The Movement to Address the Dangers of Surgical Smoke
Healthcare workers face a number of risks in their daily lives, like catching an infection or dealing with violent patients. One less well-known issue is the danger of surgical smoke.
What Is Surgical Smoke?
Surgical smoke is produced when lasers and electrosurgical devices are used on tissue. It smells repulsive, is disgusting in concept, and carries risks for both staff and the patients. It can:
- Obscure the surgeon’s view, resulting in more mistakes. Clearing the smoke can result in delays.
- Contain viruses and bacteria. Specifically, HPV transmission (human papillomavirus), and they found other viruses in smoke including HIV, polio, and hepatitis B.
- Cause eye, nose and throat irritation, headaches, coughs, and nasal congestion
- Aggravate asthma.
- Cause chronic bronchitis.
- There’s some indication it may have similar effects to tobacco smoke.
- The smoke can cling to the person’s hair, resulting in a lingering bad odor.
- Workers have also complained of nausea, drowsiness, and dizziness.
Healthcare workers risk the most. This includes about 500,000 health care workers, many of them OR nurses. The smoke contains infectious agents, viable malignant cells, a variety of carcinogens including 1,3-butadiene, vinyl acetylene and acrylonitrile, and toxins including hydrogen cyanide, benzene, formaldehyde and an entire laundry list of potentially dangerous chemicals. We don’t know all of the long-term effects, but we do know perioperative nurses are twice as likely to have respiratory issues as the general population. Additionally, the smoke sometimes escapes the OR and effects other workers and patients.
What to Do?
The best way to reduce the dangers of surgical smoke is to use a local exhaust ventilation (LEV) system, Room-wide ventilation systems are also useful for small amounts of smoke. Smoke-evacuating tools such as the ONETRAC LX can be useful if the source of smoke is a single site. Technology is producing solutions that range from integrated suction in booms and ESU pencils with tubing and filters.
However, in a CDC survey, less than half (47%) of respondents said that LEV was always used during laser surgery. However, only 14% said it was always used during electrosurgery. One in three said LEV systems were not used at all.
The other helpful thing is to use an N95 mask rather than a standard surgical mask for procedures which might generate smoke or when dealing with patients that are positive for certain viruses including HPV (of particular concern because laser and electrosurgical procedures are often performed to treat cervical cancer). However, some people find an NP5 mask to be too heavy, and a balance has to be found – the masks can cause shortness of breath, thermal discomfort, headaches, and visual challenges. Workers should also consider eye protection.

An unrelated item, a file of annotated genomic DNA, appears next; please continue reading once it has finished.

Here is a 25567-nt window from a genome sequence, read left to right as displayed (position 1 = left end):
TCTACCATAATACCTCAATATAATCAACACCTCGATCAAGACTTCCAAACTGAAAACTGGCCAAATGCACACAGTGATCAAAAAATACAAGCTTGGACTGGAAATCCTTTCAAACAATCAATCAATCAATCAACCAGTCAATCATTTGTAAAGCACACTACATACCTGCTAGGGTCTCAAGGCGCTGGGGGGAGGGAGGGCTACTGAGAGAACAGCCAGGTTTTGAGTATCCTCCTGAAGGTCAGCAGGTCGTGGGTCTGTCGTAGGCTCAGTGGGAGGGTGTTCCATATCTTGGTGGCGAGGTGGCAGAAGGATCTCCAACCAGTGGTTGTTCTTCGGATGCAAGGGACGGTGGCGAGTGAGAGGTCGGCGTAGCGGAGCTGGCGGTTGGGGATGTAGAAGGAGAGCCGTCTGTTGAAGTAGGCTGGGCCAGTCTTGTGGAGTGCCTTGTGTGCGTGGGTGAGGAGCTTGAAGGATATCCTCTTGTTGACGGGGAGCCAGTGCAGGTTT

Most importantly, use smoke evacuation for every procedure that generates smoke. Tain workers to use both evacuation and proper PPE becomes second nature. One huge obstacle is that a lot of surgeons don’t like changing the way they have always done things. in-built evacuation systems can make tools heavier, and many evacuation systems add distracting noise. This may well be why nurses are driving the movement to address the dangers and make the operating room safer for patients and staff alike.
The State of the Movement
Surgical smoke has only recently become a major cause of concern, although the problem has existed for a long time. Awareness has been low, and awareness outside of healthcare is minimal.
OSHA does not, currently, specifically require the evacuation of surgical smoke. The National Institute for Occupational Safety and Health (NIOSH) uses both LEV and general room ventilation. And while OSHA has no specific standards, they do consider surgical smoke to be hazardous and may issue citations as a response to complaints under rules covering respiratory protection and air contaminants.
Although there has been no movement at the federal level, a growing number of states are starting to pass laws mandating surgical smoke evacuation. Utah, for example, is currently holding hearings on SB105, which requires surgeries to develop policies to eliminate exposure.
A similar bill passed in Kentucky and introduced in Oregon, Georgia, and New Jersey. Two other states already have legislation in place: Colorado and Rhode Island. California has discussed legislation, but not put any in place.
In Utah, the efforts of nurses, some of whom showed up to hearings in their scrubs, drew attention to the problem. The Utah Nurses’ Association formed to lobby for surgical smoke prevention after a study found that surgical smoke contains some of the same carcinogens as cigarettes.
At other levels, the AORN has created the Go Clear program, which includes in implementation manual and other materials to help facilities develop smoke evacuation procedures. The program comes with awards rating facilities on education, smoke evacuation, and equipment. It proves to increase compliance.
Health care providers are also starting to voluntarily address the problem. For example, a large provider in Minneapolis adopted a zero-tolerance policy requiring evacuation systems.
Most importantly, increasing awareness, especially amongst those most affected, occurs. The best system in the world achieves nothing if not used. Healthcare workers need to realize the danger and use the tools they can to solve problems.
While putting in room-wide systems may take time, there are local tools surgeons can use to reduce their smoke exposure and that of their assistants, nurses, and patients. These tools can help evacuate smoke into a hazardous waste bag, protecting everyone from the risk of respiratory disease. To find out more about the OneTrac-LX and other tools that can help, contact obp today.